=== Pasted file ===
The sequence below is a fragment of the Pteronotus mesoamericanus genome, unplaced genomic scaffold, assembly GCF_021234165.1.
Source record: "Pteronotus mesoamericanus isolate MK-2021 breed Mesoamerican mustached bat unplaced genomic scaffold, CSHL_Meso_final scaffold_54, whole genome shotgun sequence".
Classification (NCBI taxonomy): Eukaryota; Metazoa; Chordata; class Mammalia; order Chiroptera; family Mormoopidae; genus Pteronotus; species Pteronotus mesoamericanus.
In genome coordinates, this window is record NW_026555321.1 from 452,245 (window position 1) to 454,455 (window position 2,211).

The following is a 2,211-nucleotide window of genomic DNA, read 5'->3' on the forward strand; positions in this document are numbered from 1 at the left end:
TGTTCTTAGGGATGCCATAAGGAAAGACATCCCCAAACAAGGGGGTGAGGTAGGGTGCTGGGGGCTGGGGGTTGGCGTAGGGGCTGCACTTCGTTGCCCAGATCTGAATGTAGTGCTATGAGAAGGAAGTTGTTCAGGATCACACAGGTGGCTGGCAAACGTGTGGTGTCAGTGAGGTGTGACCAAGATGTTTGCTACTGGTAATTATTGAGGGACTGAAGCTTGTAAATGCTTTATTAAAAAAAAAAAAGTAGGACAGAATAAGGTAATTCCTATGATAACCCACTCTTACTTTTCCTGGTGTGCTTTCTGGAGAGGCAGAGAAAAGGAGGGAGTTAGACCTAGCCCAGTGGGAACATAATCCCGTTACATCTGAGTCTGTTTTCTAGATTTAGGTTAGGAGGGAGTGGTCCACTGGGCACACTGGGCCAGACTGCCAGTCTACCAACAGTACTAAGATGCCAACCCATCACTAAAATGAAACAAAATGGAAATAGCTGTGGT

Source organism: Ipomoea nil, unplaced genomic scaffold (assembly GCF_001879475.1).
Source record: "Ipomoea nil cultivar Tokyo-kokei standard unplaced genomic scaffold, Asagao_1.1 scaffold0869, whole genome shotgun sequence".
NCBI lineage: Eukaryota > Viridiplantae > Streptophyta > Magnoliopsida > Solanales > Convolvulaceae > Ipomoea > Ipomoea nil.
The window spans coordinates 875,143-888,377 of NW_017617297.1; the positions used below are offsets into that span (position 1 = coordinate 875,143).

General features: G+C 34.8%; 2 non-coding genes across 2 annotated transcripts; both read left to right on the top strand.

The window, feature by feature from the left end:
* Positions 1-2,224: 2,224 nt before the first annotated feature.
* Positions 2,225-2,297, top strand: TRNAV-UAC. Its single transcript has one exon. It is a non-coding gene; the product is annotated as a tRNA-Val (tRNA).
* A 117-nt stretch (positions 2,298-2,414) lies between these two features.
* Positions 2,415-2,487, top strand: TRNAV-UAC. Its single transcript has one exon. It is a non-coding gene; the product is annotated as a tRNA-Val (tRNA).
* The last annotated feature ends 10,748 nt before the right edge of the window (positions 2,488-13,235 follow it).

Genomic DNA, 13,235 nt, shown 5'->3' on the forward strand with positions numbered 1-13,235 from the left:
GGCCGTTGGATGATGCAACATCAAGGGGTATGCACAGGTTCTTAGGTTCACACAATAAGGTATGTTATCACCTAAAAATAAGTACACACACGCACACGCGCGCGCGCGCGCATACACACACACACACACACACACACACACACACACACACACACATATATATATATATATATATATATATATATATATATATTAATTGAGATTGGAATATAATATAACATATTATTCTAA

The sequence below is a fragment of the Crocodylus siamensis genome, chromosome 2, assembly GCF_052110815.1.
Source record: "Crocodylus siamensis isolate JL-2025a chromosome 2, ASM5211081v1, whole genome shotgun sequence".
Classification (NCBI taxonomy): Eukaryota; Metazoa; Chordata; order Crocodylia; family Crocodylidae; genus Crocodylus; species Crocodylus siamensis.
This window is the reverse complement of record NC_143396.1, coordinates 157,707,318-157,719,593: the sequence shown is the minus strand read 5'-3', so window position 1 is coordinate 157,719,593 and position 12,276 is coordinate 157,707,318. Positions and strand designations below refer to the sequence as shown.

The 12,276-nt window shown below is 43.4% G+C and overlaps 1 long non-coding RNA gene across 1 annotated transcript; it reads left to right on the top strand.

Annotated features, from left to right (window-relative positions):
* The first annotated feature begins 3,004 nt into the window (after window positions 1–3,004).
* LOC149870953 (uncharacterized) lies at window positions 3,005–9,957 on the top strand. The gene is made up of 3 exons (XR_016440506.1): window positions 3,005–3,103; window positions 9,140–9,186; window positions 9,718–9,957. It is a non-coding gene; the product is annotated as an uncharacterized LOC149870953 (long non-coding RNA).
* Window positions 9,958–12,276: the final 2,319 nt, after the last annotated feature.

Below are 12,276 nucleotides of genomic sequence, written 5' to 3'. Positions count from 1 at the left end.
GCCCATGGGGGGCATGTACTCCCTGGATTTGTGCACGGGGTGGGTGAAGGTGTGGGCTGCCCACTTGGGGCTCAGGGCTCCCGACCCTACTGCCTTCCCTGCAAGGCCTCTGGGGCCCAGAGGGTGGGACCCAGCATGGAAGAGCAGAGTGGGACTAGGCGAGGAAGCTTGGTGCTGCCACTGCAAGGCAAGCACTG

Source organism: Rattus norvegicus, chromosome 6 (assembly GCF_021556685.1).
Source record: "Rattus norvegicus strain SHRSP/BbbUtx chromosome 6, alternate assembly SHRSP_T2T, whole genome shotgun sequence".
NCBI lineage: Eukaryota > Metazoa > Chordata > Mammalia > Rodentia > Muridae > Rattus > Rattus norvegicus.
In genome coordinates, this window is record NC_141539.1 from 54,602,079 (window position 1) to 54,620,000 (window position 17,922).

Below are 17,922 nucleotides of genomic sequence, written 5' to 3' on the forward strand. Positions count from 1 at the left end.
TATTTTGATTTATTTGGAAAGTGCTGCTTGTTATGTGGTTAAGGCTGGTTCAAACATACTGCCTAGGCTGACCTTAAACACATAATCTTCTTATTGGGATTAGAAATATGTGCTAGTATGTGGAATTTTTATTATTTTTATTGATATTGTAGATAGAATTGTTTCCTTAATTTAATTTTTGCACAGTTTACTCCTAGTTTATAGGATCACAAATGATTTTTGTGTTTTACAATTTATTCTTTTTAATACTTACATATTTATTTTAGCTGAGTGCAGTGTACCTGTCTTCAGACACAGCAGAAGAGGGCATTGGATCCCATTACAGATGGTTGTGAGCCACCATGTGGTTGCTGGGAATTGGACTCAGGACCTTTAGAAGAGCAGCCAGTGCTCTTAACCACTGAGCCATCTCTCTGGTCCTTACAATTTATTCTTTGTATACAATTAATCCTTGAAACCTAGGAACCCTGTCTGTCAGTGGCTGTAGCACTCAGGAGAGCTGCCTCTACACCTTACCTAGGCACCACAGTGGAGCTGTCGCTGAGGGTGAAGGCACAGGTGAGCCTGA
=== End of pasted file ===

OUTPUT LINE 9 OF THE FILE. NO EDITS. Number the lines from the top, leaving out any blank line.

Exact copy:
NCBI lineage: Eukaryota > Viridiplantae > Streptophyta > Magnoliopsida > Solanales > Convolvulaceae > Ipomoea > Ipomoea nil.